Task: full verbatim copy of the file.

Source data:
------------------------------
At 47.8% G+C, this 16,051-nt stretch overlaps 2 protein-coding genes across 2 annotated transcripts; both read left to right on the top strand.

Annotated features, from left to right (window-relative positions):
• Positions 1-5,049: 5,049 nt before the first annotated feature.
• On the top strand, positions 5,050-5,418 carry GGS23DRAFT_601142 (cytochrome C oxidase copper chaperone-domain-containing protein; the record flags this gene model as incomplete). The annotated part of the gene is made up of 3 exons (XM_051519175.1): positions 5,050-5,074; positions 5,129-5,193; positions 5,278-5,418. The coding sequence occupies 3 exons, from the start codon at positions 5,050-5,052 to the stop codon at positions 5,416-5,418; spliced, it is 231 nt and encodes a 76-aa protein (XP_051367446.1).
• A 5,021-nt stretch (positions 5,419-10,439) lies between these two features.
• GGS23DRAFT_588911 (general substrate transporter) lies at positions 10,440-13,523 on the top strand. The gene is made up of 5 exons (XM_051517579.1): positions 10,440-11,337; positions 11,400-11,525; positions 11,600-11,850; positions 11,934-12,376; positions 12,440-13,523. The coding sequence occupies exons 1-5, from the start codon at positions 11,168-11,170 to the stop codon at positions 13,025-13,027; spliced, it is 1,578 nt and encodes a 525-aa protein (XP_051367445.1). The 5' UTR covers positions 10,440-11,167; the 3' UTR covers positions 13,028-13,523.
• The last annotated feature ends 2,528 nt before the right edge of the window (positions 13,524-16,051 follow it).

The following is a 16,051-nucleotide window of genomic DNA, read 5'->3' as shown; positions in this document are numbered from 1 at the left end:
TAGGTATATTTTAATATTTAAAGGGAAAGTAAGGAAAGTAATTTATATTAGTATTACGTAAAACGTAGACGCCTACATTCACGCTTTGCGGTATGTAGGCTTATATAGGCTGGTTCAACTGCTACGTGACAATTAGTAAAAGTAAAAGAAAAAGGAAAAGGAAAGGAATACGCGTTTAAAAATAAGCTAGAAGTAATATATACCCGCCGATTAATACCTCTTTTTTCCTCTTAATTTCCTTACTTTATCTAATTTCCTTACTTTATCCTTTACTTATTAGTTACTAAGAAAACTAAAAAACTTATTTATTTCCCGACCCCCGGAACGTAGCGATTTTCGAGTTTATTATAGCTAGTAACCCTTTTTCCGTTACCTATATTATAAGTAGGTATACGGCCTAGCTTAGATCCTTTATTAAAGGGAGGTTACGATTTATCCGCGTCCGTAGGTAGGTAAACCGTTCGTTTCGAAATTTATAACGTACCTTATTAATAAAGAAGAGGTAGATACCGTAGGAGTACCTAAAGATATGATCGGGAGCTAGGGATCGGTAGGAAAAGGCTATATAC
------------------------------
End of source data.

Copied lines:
At 47.8% G+C, this 16,051-nt stretch overlaps 2 protein-coding genes across 2 annotated transcripts; both read left to right on the top strand.

Annotated features, from left to right (window-relative positions):
• Positions 1-5,049: 5,049 nt before the first annotated feature.
• On the top strand, positions 5,050-5,418 carry GGS23DRAFT_601142 (cytochrome C oxidase copper chaperone-domain-containing protein; the record flags this gene model as incomplete). The annotated part of the gene is made up of 3 exons (XM_051519175.1): positions 5,050-5,074; positions 5,129-5,193; positions 5,278-5,418. The coding sequence occupies 3 exons, from the start codon at positions 5,050-5,052 to the stop codon at positions 5,416-5,418; spliced, it is 231 nt and encodes a 76-aa protein (XP_051367446.1).
• A 5,021-nt stretch (positions 5,419-10,439) lies between these two features.
• GGS23DRAFT_588911 (general substrate transporter) lies at positions 10,440-13,523 on the top strand. The gene is made up of 5 exons (XM_051517579.1): positions 10,440-11,337; positions 11,400-11,525; positions 11,600-11,850; positions 11,934-12,376; positions 12,440-13,523. The coding sequence occupies exons 1-5, from the start codon at positions 11,168-11,170 to the stop codon at positions 13,025-13,027; spliced, it is 1,578 nt and encodes a 525-aa protein (XP_051367445.1). The 5' UTR covers positions 10,440-11,167; the 3' UTR covers positions 13,028-13,523.
• The last annotated feature ends 2,528 nt before the right edge of the window (positions 13,524-16,051 follow it).

The following is a 16,051-nucleotide window of genomic DNA, read 5'->3' as shown; positions in this document are numbered from 1 at the left end:
TAGGTATATTTTAATATTTAAAGGGAAAGTAAGGAAAGTAATTTATATTAGTATTACGTAAAACGTAGACGCCTACATTCACGCTTTGCGGTATGTAGGCTTATATAGGCTGGTTCAACTGCTACGTGACAATTAGTAAAAGTAAAAGAAAAAGGAAAAGGAAAGGAATACGCGTTTAAAAATAAGCTAGAAGTAATATATACCCGCCGATTAATACCTCTTTTTTCCTCTTAATTTCCTTACTTTATCTAATTTCCTTACTTTATCCTTTACTTATTAGTTACTAAGAAAACTAAAAAACTTATTTATTTCCCGACCCCCGGAACGTAGCGATTTTCGAGTTTATTATAGCTAGTAACCCTTTTTCCGTTACCTATATTATAAGTAGGTATACGGCCTAGCTTAGATCCTTTATTAAAGGGAGGTTACGATTTATCCGCGTCCGTAGGTAGGTAAACCGTTCGTTTCGAAATTTATAACGTACCTTATTAATAAAGAAGAGGTAGATACCGTAGGAGTACCTAAAGATATGATCGGGAGCTAGGGATCGGTAGGAAAAGGCTATATAC